See also: out, wring
References in periodicals archive ?
One precaution to take, though: Make sure you wear long sleeves, gloves, goggles and a faceshield when you wring out the sponge.
Yet, the fact that a scratched block will not wring indicates that the vacuum is critical.
The politicians in City Hall will continue to wring as much out of L.
Aides say Shelley is wrestling with the decision to resign or to defend himself and, in the process, wring a few more paychecks out of the public till.
Money from this account would come from the millions in efficiencies that earnest council members planned to wring from the bloated departments in City Hall.
We will exploit every competitive advantage and wring every possible benefit for our customers," he said.
GlobalRoute's ability to wring performance, business continuity and cost advantages for Digital West is a great proof point for how service providers can leverage GlobalRoute for competitive advantage.
As a result, the technology is now being viewed as a credible way to connect disparate systems and wring more value from existing IT installations.
The media wring their collective hands over the Kenneth Lays, Bernie Ebbers and Martha Stewarts, who are implicitly positioned as typical corporate miscreants.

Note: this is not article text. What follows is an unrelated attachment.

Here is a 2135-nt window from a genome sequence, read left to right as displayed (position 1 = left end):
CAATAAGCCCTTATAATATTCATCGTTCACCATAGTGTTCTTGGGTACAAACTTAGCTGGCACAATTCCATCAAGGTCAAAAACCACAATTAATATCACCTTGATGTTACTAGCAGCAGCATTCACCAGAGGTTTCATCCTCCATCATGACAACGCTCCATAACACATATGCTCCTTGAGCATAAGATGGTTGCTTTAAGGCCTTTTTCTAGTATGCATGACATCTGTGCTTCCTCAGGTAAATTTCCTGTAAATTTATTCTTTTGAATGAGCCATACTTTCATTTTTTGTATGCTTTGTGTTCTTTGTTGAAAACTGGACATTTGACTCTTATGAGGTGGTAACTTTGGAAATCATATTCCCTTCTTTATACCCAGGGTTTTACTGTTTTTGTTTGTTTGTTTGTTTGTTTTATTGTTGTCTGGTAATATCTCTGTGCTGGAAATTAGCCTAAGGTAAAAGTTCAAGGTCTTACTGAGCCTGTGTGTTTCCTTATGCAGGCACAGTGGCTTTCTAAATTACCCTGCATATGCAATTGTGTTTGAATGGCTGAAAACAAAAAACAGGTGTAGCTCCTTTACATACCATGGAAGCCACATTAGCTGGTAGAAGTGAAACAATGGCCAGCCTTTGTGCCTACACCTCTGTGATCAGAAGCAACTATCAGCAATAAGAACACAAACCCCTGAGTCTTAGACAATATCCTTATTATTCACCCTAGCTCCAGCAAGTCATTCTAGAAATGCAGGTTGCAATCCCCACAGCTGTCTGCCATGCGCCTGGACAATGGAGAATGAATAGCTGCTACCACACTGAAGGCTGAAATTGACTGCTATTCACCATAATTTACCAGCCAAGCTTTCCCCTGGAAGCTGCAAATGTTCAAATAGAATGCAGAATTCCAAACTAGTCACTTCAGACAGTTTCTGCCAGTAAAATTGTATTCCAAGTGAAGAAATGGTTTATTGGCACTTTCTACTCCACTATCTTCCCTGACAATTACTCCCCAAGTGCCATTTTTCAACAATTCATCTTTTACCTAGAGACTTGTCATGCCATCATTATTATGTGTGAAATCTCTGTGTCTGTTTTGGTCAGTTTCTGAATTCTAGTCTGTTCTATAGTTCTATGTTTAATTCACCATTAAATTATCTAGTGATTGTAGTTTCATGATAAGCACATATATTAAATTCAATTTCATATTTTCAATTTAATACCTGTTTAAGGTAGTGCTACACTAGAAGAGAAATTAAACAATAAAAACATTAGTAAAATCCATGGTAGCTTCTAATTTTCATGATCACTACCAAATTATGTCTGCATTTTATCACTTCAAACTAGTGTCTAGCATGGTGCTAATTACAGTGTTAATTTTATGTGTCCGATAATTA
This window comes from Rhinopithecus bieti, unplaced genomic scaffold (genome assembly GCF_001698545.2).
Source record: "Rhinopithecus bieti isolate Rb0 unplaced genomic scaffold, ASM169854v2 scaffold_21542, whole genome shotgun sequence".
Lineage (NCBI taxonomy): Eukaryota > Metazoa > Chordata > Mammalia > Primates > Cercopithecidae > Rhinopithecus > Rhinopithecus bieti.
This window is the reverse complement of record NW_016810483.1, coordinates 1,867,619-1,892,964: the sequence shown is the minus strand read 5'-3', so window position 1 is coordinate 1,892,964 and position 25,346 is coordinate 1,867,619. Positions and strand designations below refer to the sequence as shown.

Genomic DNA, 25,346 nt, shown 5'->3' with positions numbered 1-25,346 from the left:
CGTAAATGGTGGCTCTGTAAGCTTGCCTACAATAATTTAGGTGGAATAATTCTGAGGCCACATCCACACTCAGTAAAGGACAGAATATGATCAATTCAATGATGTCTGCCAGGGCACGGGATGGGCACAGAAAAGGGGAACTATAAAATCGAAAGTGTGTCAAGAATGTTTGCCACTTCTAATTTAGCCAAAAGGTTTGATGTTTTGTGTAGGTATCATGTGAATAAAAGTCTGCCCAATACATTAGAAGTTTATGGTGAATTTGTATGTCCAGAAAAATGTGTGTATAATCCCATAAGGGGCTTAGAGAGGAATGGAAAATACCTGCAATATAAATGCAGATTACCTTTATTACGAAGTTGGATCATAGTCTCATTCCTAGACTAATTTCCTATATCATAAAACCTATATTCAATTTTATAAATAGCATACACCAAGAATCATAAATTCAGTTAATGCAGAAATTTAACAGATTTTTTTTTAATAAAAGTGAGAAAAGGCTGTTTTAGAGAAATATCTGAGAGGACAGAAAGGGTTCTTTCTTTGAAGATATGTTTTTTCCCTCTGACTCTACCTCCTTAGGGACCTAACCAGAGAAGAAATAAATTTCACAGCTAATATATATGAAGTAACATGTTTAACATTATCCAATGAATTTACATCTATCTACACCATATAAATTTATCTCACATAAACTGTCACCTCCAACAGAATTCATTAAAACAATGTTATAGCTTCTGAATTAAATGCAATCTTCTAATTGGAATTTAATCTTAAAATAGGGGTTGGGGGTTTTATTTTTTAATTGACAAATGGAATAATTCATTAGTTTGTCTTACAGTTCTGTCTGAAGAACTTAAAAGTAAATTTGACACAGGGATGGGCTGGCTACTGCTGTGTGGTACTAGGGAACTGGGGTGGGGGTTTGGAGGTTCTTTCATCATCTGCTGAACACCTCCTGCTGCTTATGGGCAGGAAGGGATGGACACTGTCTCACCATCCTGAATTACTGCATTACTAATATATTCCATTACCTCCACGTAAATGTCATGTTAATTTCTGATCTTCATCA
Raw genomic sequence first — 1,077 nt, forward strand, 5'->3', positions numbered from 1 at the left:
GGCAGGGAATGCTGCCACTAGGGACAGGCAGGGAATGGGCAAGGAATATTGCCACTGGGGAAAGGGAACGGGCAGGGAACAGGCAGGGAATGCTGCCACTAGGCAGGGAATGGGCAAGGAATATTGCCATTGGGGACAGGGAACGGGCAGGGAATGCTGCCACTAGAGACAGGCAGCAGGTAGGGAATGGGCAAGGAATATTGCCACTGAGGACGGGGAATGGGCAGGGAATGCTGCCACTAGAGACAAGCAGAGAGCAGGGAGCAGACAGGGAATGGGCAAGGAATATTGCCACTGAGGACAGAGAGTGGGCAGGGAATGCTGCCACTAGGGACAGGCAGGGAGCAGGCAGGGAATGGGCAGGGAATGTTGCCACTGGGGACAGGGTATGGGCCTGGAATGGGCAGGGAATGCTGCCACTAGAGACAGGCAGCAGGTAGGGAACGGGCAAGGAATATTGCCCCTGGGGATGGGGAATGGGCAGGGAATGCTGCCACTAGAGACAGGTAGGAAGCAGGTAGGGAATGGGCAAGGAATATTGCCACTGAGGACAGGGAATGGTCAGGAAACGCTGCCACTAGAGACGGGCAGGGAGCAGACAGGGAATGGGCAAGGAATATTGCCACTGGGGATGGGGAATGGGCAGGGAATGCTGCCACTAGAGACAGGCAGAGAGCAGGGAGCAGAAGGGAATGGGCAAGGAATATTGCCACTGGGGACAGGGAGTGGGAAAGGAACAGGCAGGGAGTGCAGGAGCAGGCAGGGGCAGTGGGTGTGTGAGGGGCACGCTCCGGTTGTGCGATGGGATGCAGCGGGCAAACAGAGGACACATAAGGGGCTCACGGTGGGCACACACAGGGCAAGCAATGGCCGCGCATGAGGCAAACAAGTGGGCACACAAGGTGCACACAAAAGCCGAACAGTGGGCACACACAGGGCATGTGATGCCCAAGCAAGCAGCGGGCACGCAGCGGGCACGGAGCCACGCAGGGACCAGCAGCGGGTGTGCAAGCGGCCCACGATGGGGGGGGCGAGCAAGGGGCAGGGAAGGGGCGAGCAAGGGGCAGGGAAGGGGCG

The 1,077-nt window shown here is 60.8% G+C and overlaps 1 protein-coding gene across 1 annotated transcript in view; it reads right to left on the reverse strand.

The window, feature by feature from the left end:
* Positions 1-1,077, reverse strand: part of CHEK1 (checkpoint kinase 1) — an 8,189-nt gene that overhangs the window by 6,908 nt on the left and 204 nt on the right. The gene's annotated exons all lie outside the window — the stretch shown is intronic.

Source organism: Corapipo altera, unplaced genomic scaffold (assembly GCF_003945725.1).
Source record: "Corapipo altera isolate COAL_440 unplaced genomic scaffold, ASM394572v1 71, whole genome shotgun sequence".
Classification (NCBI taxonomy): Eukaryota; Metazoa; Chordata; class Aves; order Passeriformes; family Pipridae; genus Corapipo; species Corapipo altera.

The philosophical split that you wring your hands over began when the liberal Democrats defeated Judge Robert Bork's nomination for the United States Supreme Court in 1987.
The commercial colors eliminate the phase tape and greatly reduce the time required to wring out the wiring being terminated.
The insurers that sell successfully through banks "are those that tailor their products and services for them, and those that take advantage of modern technology and underwriting techniques to wring the greatest speed and cost-efficiency from their delivery systems," Thomson concludes.
Plotting this year seems to aspire to the comically cruel anarchy of ``Seinfeld,'' Louis-Dreyfus' last show, without managing to achieve any actual wit (tonight's show amateurishly attempts to wring laughs out of handicapped jokes - what's most shocking is how predictably lame they are).
Suddenly, today's executives are no longer asking about technology that will help them launch new businesses but about gear that will cut costs and wring more efficiency out of workers.